NEW YORK —
Approximately 20,000 people behind bars in the United States have been wrongfully convicted. One in 25 defendants sentenced to death is later shown to be innocent. These shocking statistics are from the National Registry of Exonerations and the Proceedings of the National Academy of Sciences.
The latest statistics from Prison Policy Initiative reveal that more than 2.4 million men and women are behind bars at more than 4,500 different facilities, the highest incarceration rate in the world. Blacks are disproportionately represented in U.S. prisons.
According to the National Association for the Advancement of Colored People (NAACP) African Americans constitute nearly 1 million of the incarcerated population.
Technology has revealed an unquantifiable number of wrongfully convicted persons who not only have or are serving long prison sentences, but have been put to death for crimes committed by others.
The American justice system is not afraid to take a long, hard look at itself and do something about it. Case in point: the office of Brooklyn District Attorney Ken Thompson.
WATCH: Video interview with exonerated ex-convict Derrick Hamilton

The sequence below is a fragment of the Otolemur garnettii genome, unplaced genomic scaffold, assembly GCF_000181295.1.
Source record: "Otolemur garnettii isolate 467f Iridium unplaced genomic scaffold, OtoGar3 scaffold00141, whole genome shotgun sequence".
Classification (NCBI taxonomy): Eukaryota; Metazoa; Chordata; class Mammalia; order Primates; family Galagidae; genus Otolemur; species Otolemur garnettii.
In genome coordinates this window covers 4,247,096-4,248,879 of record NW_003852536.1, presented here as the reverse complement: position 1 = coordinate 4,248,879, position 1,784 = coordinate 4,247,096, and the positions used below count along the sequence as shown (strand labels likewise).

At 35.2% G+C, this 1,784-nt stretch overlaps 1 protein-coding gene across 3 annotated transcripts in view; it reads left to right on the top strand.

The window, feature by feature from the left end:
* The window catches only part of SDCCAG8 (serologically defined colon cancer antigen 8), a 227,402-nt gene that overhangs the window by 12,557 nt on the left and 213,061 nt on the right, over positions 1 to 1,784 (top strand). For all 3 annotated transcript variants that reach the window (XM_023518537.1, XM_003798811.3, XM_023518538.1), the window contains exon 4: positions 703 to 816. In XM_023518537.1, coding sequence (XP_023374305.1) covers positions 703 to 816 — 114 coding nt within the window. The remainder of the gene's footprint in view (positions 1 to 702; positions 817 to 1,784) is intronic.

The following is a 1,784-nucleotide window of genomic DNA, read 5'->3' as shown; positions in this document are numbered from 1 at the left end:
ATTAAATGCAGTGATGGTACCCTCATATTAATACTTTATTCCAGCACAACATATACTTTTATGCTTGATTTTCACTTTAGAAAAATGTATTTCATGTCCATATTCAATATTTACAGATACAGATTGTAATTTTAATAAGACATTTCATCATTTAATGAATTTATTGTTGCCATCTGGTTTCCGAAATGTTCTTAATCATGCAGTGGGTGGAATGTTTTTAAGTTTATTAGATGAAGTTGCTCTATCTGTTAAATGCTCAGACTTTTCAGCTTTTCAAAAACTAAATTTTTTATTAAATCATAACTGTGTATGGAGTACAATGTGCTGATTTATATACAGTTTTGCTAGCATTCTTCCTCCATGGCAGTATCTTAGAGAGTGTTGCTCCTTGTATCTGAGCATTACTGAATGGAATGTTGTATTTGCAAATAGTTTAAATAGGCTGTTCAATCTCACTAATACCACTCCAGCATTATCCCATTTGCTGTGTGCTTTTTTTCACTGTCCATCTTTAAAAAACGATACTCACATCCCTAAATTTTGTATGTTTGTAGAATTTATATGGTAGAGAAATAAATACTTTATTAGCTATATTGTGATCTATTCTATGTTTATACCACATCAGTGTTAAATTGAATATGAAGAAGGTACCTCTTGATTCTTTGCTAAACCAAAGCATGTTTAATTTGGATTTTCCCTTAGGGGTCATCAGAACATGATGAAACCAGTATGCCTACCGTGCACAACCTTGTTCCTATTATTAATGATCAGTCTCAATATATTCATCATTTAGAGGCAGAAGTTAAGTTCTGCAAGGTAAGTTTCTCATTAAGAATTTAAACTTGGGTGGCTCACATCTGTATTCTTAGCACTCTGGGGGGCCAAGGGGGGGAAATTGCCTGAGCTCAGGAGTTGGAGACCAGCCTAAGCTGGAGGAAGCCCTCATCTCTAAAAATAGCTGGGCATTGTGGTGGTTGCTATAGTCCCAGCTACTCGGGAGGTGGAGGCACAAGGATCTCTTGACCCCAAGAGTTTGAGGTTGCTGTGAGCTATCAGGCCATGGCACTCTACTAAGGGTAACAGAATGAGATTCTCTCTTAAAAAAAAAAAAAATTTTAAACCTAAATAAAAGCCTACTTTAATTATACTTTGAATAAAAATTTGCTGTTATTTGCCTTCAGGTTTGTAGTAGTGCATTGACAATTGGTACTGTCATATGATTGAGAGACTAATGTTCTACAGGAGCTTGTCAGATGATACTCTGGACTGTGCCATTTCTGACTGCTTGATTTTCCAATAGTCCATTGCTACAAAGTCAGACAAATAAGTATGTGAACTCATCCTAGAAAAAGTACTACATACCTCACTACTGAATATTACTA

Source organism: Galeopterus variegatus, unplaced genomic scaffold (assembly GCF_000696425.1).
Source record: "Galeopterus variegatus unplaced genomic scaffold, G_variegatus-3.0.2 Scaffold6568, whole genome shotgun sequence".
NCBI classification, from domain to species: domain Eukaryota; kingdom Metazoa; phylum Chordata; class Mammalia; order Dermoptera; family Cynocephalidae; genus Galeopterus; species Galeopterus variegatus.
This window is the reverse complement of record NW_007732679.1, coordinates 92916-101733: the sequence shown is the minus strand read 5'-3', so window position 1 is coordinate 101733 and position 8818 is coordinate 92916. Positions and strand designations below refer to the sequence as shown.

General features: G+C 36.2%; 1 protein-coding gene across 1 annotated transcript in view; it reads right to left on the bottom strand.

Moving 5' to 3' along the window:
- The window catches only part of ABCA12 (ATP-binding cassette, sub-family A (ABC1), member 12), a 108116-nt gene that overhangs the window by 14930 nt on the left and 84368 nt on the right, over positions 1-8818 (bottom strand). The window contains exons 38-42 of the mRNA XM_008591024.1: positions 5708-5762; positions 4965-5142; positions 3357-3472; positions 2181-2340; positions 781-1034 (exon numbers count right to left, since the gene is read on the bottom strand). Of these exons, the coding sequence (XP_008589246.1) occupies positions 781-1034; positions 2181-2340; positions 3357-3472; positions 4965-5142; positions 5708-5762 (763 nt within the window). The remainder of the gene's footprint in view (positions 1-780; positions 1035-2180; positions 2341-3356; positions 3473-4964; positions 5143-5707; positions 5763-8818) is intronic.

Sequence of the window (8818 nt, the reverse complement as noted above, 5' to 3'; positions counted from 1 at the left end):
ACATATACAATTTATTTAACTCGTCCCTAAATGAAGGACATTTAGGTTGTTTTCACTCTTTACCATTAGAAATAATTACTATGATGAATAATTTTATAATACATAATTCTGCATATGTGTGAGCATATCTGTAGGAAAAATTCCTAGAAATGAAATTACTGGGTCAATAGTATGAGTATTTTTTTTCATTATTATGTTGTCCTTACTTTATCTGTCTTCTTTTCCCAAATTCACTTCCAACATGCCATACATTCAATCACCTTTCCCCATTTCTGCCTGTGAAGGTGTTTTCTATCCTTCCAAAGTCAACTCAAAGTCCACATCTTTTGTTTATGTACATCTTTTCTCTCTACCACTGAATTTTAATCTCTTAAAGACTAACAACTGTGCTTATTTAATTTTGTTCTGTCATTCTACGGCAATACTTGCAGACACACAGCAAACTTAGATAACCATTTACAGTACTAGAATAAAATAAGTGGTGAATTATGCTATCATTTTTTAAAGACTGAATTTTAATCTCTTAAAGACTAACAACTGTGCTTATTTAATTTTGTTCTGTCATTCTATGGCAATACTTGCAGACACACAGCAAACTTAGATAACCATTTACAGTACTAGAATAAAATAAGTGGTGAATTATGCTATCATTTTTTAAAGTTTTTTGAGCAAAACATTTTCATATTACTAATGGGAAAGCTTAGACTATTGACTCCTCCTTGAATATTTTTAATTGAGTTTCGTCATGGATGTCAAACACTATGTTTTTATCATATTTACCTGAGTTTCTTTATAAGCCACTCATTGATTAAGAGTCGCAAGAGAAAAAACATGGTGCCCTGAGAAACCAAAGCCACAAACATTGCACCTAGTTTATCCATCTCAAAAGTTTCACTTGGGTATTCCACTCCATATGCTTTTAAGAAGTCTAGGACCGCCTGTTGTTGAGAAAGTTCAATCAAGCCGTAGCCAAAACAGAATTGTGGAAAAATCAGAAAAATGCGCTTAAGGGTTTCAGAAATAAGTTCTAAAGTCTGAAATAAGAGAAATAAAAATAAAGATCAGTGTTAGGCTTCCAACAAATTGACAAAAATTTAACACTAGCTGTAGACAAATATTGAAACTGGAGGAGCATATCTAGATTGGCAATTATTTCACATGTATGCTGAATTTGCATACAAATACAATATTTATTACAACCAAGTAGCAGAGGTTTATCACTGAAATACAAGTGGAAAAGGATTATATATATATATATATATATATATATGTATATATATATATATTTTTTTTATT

The Brooklyn model
In New York City’s borough of Brooklyn a program that has been underway since 2011 recently has been bolstered to review the convictions of many who are serving life sentences after being found guilty of murder. In 2014, Brooklyn D.A. Thompson set up a Conviction Review Unit (CRU), now considered a model for other jurisdictions to replicate.
Thompson provided talent and money to begin the process. Nine assistant DAs and three investigators were assigned full time to review cases. No other jurisdiction in the United States has set aside as much money and manpower as the Brooklyn unit.
Mark Hale, an assistant DA and 33-year veteran of the Brooklyn DA’s office, is chief of the CRU. He told VOA, “we have vacated the sentences or the convictions and sentences of 19 individuals, 18 men and one woman. Some of those people were still incarcerated, some of those people had served their sentence, completed their sentence, in fact, some of those people had pre-deceased our action on the cases that we had vacated posthumously.”
Finding the errors
Hale says the wrongful convictions fall into categories that seem to meld one with another.
“They generally seem to be systemic failures in that you have various parts of the system that fails the defendant at any particular point in time," he said. "You will have some witnesses who just shouldn’t be credited that you find out later on that they’re lying or less than accurate.”
“You have exculpatory evidence that somehow does not get from the police to the prosecutor to the defense counsel. You have performance by defense attorneys that are sometimes very substandard in terms of defending the client,” he added.
Hale described the difficulty of trying to sort out innocence from guilt, calling it rather complicated.